- Obama shortens sentence of inmate from Cape (1/19/17)9
- Two subjects of interest in 1992 homicide to take polygraph tests (1/15/17)8
- Business notebook: Jackson salon owner also opens a clothing store (1/16/17)
- Area hospitals hope a box helps prevent infant deaths (1/19/17)6
- Cape SportsPlex contractor offers a look at the project (1/15/17)14
- Meat-processing plant faces $70K penalty for Clean Water Act violations (1/17/17)4
- Southeast to lose $3.5 million from state in budget cuts (1/18/17)21
- Local students to perform with choir at inauguration (1/19/17)3
- Subjects of interest in 1992 killing take polygraph tests; results not revealed (1/18/17)2
- Governor cuts $146 million, colleges take hit (1/17/17)
Audit: FEMA continues to squander millions in Katrina aid
WASHINGTON -- The government is squandering tens of millions of dollars in Hurricane Katrina disaster aid, in some cases doling out housing payments to people living rent-free, investigators said Wednesday.
The Federal Emergency Management Agency has recouped less than 1 percent of the $1 billion that investigators contend it squandered on fraudulent assistance, according to the Government Accountability Office. Its report shows the disaster relief agency's struggles, one year after the deadly storm, to rush aid to those in need while also preventing abuse.
Last week, a federal judge in Washington ordered the Bush administration to resume housing payments for thousands of people displaced by Katrina. The ruling, which FEMA is appealing, cited a convoluted process for applying for help.
"Our work shows for individual assistance payments, at least tens of thousands of individuals took the opportunity to commit fraud," said Gregory Kutz, who works for Congress' investigative arm. He said his previous $1 billion estimate of wasted aid was now "likely understated."
"I hope FEMA has learned the costly lesson and will make reforms for future disasters," Kutz said at a Senate hearing.
In its latest report, the GAO found that numerous applicants received duplicate rental aid. In one case, FEMA provided free apartments to 10 people in Plano, Texas, while sending them $46,000 for out-of-pocket housing expenses.
FEMA arranged for a free trailer to a family in Lacombe, La., in January, yet kept providing monthly rental payments in late January, February and April totaling $5,500 -- a mistake resulting from poor communication within the agency, according to the report.
In addition, $20 million was wasted on thousands of people who claimed the same property damage from two hurricanes, Katrina and Rita. FEMA paid at least $3 million to more than 500 ineligible foreign students in the stricken Gulf Coast, the report said.
FEMA spokesman Pat Philbin did not challenge the findings. He did say the agency has sought to upgrade the registration process and strengthen its procedures for verifying names and addresses.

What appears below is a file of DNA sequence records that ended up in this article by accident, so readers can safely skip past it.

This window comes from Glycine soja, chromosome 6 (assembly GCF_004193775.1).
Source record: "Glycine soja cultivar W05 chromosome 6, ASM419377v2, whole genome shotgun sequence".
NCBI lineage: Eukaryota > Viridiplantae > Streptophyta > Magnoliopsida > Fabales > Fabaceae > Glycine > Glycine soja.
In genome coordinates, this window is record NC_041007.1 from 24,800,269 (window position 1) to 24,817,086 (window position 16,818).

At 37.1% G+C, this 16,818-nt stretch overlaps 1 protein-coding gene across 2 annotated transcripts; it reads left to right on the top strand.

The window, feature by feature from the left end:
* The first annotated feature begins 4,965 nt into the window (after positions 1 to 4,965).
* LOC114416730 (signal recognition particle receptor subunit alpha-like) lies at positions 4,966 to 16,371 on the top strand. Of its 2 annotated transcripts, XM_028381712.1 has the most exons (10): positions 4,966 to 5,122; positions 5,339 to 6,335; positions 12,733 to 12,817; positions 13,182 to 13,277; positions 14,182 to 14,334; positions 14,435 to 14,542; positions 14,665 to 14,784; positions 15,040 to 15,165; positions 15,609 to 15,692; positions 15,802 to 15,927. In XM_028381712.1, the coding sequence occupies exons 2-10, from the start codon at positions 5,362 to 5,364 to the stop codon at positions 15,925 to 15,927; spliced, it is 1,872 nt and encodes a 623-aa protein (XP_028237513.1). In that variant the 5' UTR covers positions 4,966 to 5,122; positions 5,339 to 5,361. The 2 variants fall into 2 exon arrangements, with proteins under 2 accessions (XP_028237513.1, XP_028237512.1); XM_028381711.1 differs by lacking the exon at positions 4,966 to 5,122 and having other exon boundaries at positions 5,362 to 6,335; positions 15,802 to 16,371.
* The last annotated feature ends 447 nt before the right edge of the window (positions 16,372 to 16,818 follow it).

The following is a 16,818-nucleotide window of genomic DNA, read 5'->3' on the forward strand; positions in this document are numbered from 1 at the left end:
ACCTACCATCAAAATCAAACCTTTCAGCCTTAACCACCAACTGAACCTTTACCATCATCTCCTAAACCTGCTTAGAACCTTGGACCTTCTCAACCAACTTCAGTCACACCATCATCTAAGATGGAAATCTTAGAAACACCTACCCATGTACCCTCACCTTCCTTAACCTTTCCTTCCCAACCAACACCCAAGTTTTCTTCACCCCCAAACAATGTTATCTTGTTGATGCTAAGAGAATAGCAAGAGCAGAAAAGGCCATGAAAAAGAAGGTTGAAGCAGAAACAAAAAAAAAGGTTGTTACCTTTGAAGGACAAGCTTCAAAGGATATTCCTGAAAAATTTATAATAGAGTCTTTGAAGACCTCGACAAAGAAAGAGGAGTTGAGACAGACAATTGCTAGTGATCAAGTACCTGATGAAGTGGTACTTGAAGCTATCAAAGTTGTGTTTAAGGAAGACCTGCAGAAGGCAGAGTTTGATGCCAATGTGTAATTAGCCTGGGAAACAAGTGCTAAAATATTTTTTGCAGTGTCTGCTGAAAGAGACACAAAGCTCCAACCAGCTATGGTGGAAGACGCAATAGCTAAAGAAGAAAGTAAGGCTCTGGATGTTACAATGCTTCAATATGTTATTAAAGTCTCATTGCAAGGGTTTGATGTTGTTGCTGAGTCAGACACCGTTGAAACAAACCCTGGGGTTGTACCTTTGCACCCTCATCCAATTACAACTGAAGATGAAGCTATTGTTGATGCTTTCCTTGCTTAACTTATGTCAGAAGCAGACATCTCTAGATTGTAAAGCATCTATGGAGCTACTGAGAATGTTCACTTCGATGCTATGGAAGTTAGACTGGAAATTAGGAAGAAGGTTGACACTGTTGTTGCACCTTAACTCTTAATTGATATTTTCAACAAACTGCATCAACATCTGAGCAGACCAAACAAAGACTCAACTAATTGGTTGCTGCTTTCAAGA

"FEMA continues to focus our rebuilding efforts to greatly improve our reliability, accuracy and response in providing aid to disaster victims," Philbin said. "The agency will consider and evaluate any new findings."
Among the audit's findings:
--Even though the GAO found at least $1 billion in disaster aid waste, FEMA has identified about $290 million in improper payments and recouped just $7 million.
"Absent effective fraud prevention, once money is improperly disbursed, the government can only hope to collect pennies on the dollar," Kutz said in criticizing FEMA's "shoot money out the door" approach.
--FEMA could not find dozens of laptops, printers and other items that employees purchased with government-issued credit cards for Katrina disaster work. In one case, FEMA purchased 20 flat-bottom boats, but could not find two of them and lacked the legal titles to any of them.
Sen. Susan Collins, who heads the Senate Homeland Security and Governmental Affairs Committee, lamented the waste.
"Just think of the additional relief and rebuilding that could be accomplished with the money lost to fraud, mismanagement and poor decision-making," said Collins, R-Maine.
"We can't wait for yet another disaster to hit and yet another round of investigations and hearings to spotlight once again the lack of safeguards and internal controls," she said.
Connecticut Sen. Joseph Lieberman, who will become committee chairman when Democrats take control of the Senate in January, said FEMA will be watched closely for signs of improvement.
"The record is clear that, going forward, FEMA has much work to do before we can be confident that it is providing assistance to those who are eligible and who need it, while denying it to those who do not," he said.
On the Net:
A copy of the GAO report can be found at: http://wid.ap.org/documents/katrina/GAO1...
Government Accountability Office: www.gao.gov
Senate Homeland Security and Governmental Affairs Committee: http://hsgac.senate.gov/